5. Capacity building

All future companies will require their employees to possess new skill sets and deeper knowledge about their field of work and beyond.

In order to keep pace with the numerous dynamically changing ecosystems, such frequent re-skilling will require constant learning, flexibility and the willingness to adopt new skills, while unlearning the redundant ones.

6. Soft skills

Soft skills development is an integral part of preparing students to become successful in a competitive world.

Teamwork, critical thinking, networking, collaboration and adaptability are among a few soft skills that will enable our students to tackle challenges in life as well as at their workplaces.

Such soft skills will also aid in their transition into better communicators, effective team players, proactive leaders and great innovators.

7. Technological skills

Technology skills enable students to achieve their goals in many different ways, facilitate their communication and collaborative efforts, help them build global networking channels and prepare them to operate in a digitalised economy.

Knowledge of latest technological tools and evolving processes is also critical in enhancing an aspirant’s chances of employability in an ever-increasing digitalised and closely connected world.

8. Resource management

We live in times when most resources for our children are rapidly becoming sparse.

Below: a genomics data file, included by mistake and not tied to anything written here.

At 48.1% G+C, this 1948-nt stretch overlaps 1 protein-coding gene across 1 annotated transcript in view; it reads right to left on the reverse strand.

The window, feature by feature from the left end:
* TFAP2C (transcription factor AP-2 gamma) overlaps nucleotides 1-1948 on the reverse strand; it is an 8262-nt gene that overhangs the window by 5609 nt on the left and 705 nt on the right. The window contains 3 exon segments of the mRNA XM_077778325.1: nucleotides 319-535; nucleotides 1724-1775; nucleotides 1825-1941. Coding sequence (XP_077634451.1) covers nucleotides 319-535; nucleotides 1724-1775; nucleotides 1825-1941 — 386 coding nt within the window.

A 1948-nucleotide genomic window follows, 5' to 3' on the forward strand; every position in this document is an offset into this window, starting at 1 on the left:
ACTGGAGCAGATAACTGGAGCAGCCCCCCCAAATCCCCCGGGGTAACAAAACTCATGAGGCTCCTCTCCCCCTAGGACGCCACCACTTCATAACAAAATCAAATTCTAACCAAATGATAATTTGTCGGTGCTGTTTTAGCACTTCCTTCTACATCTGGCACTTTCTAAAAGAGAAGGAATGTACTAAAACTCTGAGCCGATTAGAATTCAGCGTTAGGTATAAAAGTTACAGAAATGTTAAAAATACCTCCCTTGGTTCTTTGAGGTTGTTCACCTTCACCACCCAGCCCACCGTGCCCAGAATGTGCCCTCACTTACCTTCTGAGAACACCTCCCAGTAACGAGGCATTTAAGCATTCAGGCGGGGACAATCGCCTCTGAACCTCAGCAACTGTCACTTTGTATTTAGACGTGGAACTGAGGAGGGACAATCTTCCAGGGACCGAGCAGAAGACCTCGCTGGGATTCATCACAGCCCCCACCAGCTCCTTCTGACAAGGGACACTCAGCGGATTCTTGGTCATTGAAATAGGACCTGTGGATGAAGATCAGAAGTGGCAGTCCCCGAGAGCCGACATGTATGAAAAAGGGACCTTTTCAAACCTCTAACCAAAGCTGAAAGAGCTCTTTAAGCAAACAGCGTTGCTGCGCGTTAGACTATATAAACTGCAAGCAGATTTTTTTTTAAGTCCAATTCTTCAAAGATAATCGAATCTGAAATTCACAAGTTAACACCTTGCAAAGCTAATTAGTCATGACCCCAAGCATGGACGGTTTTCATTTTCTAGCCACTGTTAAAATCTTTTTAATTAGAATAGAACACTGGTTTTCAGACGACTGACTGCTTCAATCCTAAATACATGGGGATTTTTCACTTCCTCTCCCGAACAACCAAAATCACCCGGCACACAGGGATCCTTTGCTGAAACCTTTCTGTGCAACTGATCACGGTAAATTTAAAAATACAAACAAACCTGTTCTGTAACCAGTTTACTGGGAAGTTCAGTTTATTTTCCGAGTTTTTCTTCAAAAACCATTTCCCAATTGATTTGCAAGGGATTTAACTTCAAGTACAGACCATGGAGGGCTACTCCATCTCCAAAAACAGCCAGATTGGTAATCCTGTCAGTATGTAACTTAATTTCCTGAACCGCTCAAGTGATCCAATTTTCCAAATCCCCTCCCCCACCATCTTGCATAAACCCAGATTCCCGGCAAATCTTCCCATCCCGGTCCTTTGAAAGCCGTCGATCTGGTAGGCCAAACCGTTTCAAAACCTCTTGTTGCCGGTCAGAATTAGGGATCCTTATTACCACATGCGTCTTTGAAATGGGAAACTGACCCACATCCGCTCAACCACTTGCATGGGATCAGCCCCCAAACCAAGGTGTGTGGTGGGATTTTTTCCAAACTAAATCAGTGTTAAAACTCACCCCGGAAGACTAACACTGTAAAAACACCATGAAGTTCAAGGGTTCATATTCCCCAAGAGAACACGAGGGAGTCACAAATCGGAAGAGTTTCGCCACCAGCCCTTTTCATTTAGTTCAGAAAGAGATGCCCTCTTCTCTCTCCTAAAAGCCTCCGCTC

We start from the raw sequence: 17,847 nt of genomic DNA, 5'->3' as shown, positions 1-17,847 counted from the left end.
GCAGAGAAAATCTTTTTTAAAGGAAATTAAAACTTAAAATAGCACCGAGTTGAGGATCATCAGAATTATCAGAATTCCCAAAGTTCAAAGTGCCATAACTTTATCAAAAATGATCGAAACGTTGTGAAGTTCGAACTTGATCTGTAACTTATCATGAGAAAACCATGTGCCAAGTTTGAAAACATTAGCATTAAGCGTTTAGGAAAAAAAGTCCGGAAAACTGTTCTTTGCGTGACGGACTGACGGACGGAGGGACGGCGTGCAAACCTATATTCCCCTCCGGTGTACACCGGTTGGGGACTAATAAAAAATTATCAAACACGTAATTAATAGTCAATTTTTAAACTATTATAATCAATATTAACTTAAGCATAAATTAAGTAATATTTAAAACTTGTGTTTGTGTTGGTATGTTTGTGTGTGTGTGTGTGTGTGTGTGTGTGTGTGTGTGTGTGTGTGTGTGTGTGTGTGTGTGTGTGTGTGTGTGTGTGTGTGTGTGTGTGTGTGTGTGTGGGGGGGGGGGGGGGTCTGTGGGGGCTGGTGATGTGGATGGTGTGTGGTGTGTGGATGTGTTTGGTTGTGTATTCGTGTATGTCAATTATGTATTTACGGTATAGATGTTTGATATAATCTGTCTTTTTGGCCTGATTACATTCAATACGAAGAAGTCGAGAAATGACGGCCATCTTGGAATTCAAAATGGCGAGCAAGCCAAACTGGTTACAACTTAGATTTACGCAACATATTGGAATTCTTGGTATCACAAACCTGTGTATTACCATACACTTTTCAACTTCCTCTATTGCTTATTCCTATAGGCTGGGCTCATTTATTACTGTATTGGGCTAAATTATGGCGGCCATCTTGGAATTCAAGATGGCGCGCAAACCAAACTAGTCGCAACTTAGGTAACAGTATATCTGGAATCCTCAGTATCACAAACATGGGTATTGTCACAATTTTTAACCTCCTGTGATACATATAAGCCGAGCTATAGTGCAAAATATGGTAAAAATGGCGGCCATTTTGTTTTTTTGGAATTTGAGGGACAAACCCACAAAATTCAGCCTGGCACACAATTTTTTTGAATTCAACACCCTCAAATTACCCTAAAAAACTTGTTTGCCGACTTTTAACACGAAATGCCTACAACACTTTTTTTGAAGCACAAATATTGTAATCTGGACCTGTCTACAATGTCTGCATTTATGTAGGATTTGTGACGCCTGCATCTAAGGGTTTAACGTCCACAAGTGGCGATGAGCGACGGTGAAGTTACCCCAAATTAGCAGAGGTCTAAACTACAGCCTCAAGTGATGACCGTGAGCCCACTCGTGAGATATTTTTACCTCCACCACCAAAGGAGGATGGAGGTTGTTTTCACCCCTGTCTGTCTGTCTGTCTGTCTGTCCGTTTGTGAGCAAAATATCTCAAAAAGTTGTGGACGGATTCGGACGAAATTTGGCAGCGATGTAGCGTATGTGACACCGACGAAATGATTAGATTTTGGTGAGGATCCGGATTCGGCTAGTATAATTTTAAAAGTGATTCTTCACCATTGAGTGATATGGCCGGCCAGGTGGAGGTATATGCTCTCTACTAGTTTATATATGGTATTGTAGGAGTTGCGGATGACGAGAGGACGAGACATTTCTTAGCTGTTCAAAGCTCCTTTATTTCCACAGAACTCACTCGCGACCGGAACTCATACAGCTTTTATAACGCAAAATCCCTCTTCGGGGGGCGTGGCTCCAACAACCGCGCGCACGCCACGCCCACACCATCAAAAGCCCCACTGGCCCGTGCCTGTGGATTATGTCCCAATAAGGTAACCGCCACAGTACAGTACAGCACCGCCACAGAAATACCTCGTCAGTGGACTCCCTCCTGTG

In the future, when world population would be significantly higher than today, the sense and ability to utilise resources optimally and with focus on resource sharing will result in a great benefit to humanity.

9. Gender and cultural sensitivity

In a globalised world, cross-cultural barriers are going to be breached even further. Similarly, with greater focus on equitable growth, gender gaps would also become narrower.

In future, people may have to work, thrive and sustain themselves as part of global communities comprising members from multiple races and ethnicity, and often far away from their homelands. Hence, sensitising children to cultural and gender variations will impart humanitarian values in them and also improve their propensity for peer acceptance.

Grooming the younger generation to function in cultural and gender-neutral set-ups is also important, as multi-cultural, multinational collaborations would become invincible for the success of future workers and workplaces.

10. Positive emotional and mental health

There is a direct link between emotional well-being and mental health of children with the kind of personality they develop as adults.

Focussing on building positive emotional and mental health from early childhood enables children to reach their developmental milestones and behavioural goals.

Helping children to acquire self-confidence, high self-esteem and strong emotional quotient allows them to become confident and compassionate individuals, efficient communicators and responsible citizens.


Rustom Kerawalla is chairman, Ampersand Group. He can be contacted on contacted on ga@rediff-inc.com.


Rustom Kerawalla